The value of simulators for day-to-day aspects of ship navigation is also being recognised. Taking into consideration the vast number of programmes, realistically recreating bridge navigation of hundreds of types of ships, the training possibilities appear endless. Weather implications, as well as time of day, can be programmed while carrying out a simulated berthing, for example. Adding a further dimension, the simulators can be linked (for the Kongsberg and BMT models), so that several users can operate different ships and navigate the same situation. This enhances the kinds of realistic scenarios simulators can recreate, for example, allowing different types of ships manned by different individuals in separate rooms to navigate the same channel or situation together.
Simulators are not only a civilian tool; Marine Research Institute Netherlands (MARIN) together in a joint venture with Cruden, TreeC under a Defence Material Organisation project, have developed a Fast Small Ship Simulator (FSSS). The FSSS recreates the impact forces DOLPHIN or XMF 6DOF ship models face when carrying out their missions, including slamming, capsizing, surf-riding and broaching. Trialling speeds of 43 knots, the FSSS provides a safe and accurate environment for training, especially for navigators of high-risk high-speed vessels. As technology advances, updates to the simulators can be applied. It will also help to assess and drive the safe development of technology in other areas of shipping. For example, the market is delving into the impact that autonomous vessels will have in the future, including BMT, which is developing programmes to model autonomous vessels and how they will interact and navigate around manned vessels in congested water spaces.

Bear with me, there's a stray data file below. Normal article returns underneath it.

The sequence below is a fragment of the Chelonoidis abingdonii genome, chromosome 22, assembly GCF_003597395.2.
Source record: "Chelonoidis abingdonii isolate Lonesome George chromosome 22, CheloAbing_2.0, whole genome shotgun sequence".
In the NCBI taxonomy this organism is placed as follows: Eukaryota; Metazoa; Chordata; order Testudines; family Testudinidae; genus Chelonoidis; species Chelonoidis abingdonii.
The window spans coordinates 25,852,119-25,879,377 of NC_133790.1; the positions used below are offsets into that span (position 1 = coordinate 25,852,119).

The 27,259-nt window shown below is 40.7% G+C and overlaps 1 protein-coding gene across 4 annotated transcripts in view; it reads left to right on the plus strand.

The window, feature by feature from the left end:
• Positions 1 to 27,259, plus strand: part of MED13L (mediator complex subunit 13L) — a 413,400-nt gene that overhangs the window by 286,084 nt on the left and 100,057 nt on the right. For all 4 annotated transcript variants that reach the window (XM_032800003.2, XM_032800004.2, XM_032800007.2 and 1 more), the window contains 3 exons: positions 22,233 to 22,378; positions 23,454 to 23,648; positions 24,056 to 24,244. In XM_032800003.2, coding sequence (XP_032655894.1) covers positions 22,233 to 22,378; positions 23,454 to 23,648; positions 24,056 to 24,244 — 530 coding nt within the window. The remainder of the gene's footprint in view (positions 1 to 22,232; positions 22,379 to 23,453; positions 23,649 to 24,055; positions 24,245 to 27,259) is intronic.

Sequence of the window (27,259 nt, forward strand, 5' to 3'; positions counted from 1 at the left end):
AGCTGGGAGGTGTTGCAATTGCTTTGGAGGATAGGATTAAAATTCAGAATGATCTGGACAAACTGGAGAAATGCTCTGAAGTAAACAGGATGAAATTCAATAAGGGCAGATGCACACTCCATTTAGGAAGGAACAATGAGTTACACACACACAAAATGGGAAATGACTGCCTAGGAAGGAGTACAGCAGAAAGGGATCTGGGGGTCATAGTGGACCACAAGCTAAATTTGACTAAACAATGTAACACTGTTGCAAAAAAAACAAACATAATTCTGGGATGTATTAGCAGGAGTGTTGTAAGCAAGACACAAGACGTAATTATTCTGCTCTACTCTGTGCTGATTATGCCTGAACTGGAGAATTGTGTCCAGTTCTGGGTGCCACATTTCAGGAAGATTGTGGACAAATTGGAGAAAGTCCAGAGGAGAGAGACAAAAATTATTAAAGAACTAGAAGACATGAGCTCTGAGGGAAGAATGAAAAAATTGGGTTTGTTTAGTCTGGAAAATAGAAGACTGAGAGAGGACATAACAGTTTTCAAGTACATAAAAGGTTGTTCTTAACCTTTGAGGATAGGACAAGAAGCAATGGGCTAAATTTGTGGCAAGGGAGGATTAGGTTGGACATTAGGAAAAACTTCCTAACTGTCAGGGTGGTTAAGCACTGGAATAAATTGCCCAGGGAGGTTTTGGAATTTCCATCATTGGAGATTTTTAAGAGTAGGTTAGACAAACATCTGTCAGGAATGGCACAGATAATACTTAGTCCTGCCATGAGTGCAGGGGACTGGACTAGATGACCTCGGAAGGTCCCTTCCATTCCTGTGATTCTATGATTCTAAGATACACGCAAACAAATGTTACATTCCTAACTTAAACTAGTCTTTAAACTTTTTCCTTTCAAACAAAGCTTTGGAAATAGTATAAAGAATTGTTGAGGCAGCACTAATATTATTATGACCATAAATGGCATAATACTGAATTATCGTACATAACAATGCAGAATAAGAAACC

It is not only manufacturers that are realising the potential simulators have for improving crew safety. British-American cruise operator Carnival Corporation opened its Centre for Simulator Maritime Training (CSMART) Academy in July 2009. Carnival expanded its training operations with the opening of the Arison Maritime Centre, in July 2016, featuring advanced bridge and engine room simulator technology. The centre also features a 176-room hotel to be able to house the company’s 6,500 bridge and engineering officers while they go through training.
The company expects all their officers to complete a week of training at CSMART at least one week a year. With estimated costing of all bridge and engine room simulators from USD21 million – 26.5 million, the company is making a clear statement that crew simulator training is an essential investment. The attention being given by Carnival and other shipowners and managers signals a shift towards simulators being considered a vital training tool that not only increases safety onboard and the preparedness of crew, but also one that empowers decision makers onboard.
The focus also signals a shift away from traditional classroom-based training and assessments for crew. Hans Hederstrom, a trainer at the CSMART Academy summarised further, “We aren’t focusing on testing, training [simulator time] is more important.”
The dynamic nature of simulators is the key to their success; as the technology develops so do the systems they are modelled on. As time goes on, the situations are only going to become more realistic, further improving safety training and, ultimately, lives at sea.
* This article was originally published in Safety at Sea July 2019 - reporter Gabriella Twining